Safety Matters Certified Training 4141 State Street, Suite E5 Santa Barbara, CA 93110 | Call: (805) 705-9222

Navigation

The CPR GAP

By Justin Haagen on Feb 12, 2019

Cardiac arrest situations, are quite possibly the scariest and most serious of medical emergencies, especially when they occur outside of hospital. The most effective treatment of a cardiac arrests is through delivery of the chain of survival including emergency resuscitation. Cardio Pulmonary Resuscitation (more commonly known as CPR), is a method employed to manually maintain the circulation of oxygenated blood to the body’s vital organs, with the goal of staving off major organ damage during the event of an out of hospital cardiac arrest.

 The most important link in the chain of survival is the Automated External Defibrillators (AED’s). They are used by attaching sticky defibrillation pads to the chest of the person suffering from the cardiac arrest, the machine then analyses the person’s heart rhythm, if the heart is ‘quivering’ irregularly, the device emits an electric shock to stop the heart momentarily in the hope that it will ‘reboot’ into the correct rhythm afterwards. For every minute, the person goes without defibrillation, their survival chances decrease by 10%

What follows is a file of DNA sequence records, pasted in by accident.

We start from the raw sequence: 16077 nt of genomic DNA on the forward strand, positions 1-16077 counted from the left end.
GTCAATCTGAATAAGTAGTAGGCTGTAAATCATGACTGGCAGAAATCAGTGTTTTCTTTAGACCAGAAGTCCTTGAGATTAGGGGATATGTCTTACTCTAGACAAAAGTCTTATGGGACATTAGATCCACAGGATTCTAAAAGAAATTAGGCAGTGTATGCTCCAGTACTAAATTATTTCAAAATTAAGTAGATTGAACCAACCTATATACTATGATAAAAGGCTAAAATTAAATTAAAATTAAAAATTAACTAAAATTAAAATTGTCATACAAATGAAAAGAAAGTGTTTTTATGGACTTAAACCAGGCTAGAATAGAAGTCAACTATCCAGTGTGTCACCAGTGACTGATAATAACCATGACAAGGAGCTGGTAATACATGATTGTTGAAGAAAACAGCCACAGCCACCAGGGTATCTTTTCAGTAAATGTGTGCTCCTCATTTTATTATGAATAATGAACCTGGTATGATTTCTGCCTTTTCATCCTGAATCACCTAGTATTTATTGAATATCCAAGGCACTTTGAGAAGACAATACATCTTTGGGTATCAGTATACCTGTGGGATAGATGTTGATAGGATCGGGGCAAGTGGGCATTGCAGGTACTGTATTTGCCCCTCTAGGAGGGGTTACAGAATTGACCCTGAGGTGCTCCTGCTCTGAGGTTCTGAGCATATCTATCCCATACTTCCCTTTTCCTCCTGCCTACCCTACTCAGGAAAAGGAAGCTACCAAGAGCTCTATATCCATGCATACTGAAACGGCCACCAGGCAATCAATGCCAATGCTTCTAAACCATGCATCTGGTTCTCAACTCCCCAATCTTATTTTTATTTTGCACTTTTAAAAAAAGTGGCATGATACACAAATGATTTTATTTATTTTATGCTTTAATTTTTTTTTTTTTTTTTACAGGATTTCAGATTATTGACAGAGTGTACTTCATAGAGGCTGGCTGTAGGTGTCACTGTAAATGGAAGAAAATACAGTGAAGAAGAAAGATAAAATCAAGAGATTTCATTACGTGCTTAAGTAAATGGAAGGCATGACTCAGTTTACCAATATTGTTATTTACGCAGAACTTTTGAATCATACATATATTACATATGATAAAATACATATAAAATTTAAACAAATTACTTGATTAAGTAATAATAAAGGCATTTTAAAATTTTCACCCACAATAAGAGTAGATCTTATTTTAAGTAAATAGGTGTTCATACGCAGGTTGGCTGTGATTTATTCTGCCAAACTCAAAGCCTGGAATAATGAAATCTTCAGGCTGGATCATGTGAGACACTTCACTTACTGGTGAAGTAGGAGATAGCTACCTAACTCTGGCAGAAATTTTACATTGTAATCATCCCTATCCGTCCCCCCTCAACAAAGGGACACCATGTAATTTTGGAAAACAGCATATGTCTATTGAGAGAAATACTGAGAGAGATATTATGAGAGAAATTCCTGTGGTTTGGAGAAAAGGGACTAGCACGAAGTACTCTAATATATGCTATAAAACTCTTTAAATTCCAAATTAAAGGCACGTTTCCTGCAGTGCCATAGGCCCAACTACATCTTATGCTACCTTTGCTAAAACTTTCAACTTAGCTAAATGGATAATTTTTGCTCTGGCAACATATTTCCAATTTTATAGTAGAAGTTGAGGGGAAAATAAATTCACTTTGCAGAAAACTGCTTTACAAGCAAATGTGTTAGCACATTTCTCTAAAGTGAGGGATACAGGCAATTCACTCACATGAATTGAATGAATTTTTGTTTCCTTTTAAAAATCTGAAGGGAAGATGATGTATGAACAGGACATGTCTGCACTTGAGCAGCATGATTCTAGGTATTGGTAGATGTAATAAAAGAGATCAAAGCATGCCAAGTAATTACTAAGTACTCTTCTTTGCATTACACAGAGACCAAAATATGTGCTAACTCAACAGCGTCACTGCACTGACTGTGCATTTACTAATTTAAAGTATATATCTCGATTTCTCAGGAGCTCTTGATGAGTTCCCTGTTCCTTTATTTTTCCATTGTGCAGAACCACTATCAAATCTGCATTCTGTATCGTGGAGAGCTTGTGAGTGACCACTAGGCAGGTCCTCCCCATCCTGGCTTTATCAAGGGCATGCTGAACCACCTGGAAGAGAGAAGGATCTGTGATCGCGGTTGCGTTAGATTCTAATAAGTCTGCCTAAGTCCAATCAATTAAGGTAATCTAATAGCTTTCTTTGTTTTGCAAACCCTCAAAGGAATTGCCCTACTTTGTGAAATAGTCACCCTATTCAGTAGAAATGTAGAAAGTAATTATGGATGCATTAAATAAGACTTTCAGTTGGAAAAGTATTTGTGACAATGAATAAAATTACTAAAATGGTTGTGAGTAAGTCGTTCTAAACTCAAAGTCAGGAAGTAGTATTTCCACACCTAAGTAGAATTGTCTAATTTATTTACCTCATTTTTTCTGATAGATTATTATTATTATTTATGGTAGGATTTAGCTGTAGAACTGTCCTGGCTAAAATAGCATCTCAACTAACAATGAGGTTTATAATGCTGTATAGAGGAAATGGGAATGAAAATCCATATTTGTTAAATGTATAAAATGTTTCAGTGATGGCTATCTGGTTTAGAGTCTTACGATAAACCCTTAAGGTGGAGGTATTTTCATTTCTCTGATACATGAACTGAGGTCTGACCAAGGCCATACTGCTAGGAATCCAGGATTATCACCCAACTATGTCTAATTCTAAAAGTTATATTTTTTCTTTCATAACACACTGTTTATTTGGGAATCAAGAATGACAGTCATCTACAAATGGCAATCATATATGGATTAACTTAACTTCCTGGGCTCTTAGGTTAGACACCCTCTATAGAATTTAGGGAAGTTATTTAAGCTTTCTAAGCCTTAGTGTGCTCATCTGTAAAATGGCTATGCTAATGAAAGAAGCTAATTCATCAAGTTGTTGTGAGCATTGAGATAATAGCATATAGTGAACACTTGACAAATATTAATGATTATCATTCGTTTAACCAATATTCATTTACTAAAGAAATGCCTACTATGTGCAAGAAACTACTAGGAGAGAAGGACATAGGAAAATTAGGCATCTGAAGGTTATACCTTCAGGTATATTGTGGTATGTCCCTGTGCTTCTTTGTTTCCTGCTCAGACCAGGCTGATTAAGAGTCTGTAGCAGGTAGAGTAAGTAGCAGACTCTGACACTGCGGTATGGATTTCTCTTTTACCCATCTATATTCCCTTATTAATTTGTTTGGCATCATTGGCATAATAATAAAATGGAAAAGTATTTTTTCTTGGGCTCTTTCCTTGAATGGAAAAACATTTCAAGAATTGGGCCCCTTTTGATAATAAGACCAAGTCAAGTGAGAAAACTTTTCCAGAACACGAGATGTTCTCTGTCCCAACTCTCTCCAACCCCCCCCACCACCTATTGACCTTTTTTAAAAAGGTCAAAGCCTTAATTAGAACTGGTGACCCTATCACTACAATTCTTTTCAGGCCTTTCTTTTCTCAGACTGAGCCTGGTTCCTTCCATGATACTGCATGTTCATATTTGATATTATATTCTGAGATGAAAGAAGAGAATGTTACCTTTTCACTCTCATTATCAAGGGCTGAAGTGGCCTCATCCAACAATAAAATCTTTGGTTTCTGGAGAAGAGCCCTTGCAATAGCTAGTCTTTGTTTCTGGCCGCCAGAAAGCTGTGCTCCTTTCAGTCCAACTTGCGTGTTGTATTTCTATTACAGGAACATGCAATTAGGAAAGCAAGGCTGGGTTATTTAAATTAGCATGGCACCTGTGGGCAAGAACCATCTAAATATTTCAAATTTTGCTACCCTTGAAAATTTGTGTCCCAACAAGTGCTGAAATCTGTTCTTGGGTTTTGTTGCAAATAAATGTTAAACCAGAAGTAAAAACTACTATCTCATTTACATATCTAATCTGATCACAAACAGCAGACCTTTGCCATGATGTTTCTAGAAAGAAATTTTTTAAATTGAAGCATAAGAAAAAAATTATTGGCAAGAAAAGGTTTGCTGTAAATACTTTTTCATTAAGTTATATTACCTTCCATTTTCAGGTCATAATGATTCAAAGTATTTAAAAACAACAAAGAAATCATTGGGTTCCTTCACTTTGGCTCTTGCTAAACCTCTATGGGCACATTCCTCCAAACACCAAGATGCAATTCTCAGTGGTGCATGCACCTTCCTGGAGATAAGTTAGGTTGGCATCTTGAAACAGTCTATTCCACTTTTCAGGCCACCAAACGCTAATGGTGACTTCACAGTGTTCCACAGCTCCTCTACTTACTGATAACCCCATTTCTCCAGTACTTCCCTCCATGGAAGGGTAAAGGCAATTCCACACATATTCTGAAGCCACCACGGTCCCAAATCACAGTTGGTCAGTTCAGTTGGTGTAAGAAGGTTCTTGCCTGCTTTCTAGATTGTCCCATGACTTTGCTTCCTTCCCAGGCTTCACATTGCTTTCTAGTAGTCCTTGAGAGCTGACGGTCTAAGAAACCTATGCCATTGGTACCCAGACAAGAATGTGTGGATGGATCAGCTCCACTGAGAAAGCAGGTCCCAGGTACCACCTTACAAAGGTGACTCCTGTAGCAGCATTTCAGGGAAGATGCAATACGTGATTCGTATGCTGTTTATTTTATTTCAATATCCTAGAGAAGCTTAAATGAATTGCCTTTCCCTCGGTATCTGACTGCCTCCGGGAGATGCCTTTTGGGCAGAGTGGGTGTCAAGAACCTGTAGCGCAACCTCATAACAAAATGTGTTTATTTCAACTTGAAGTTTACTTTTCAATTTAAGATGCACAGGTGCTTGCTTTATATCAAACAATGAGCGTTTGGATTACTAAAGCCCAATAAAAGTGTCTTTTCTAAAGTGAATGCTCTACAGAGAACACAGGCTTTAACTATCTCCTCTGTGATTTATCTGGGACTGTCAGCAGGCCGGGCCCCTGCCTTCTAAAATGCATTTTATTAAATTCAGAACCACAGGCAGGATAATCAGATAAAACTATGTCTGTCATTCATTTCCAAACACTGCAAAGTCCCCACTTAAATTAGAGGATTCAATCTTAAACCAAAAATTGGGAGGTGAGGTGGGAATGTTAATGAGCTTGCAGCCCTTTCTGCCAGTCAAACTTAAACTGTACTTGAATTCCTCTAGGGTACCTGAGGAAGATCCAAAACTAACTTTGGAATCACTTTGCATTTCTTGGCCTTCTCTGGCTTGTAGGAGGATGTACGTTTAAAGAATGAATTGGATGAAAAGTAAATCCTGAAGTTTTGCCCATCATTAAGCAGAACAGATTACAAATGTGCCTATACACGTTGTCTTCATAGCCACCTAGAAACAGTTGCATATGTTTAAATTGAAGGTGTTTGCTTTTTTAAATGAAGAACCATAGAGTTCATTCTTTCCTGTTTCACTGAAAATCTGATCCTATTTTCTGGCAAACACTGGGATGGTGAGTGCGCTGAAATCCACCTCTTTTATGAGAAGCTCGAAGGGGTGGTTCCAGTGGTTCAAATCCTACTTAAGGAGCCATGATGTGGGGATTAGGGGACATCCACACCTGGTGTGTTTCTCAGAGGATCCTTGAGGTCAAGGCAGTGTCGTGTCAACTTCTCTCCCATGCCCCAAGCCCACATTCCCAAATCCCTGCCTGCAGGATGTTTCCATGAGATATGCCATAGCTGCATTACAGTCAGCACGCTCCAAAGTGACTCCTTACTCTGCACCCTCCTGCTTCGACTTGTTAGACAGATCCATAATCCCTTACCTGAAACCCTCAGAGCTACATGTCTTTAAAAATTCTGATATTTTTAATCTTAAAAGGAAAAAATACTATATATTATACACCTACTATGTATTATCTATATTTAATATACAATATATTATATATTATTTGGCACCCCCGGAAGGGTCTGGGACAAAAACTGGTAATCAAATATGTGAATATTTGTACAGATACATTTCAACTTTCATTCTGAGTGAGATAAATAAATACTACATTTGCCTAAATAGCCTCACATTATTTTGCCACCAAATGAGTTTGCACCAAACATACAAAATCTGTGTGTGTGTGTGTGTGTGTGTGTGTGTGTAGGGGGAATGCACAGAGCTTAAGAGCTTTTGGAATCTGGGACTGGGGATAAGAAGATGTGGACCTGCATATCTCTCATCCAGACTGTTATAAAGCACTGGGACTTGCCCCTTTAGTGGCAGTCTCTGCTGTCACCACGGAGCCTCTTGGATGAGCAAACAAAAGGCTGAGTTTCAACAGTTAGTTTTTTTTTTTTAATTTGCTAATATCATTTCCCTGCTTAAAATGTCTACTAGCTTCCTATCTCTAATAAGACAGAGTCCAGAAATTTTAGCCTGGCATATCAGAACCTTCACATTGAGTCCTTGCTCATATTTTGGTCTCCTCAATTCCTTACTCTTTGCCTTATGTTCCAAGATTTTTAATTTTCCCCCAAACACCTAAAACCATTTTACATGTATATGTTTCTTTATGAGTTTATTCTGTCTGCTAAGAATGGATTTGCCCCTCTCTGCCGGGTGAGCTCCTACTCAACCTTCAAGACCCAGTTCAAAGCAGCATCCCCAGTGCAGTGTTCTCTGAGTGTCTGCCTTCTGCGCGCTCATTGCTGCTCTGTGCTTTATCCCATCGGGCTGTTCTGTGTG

A new study suggests that women are more likely to pass away from a cardiac arrest as bystanders are more reluctant to perform CPR on them.

Researchers suggest that this is due to a reluctance to touch a woman’s chest. Strangers may fear touching unknown women more than they would touching an unknown man, with possible rescuers concerned about touching a woman’s breasts or removing her clothes.

Defibrillation requires all clothing on the torso to be removed, even bras, also have to be removed because most have underwires in them.

The study, which was funded by the Heart Association and the National Institutes of Health, involved nearly 20,000 cases around the USA, it is also the first study conducted which examines gender differences in receiving emergency medicine from the public versus professional responders.

 Results showed that a mere 39% of women suffering cardiac arrest in a public place was given CPR versus 45% of men, men were also found to be 23% more likely to survive.

Obviously, these results are shocking? But why won’t bystanders put aside embarrassment and fear to save a life?  This needs to change!

service-box-workplace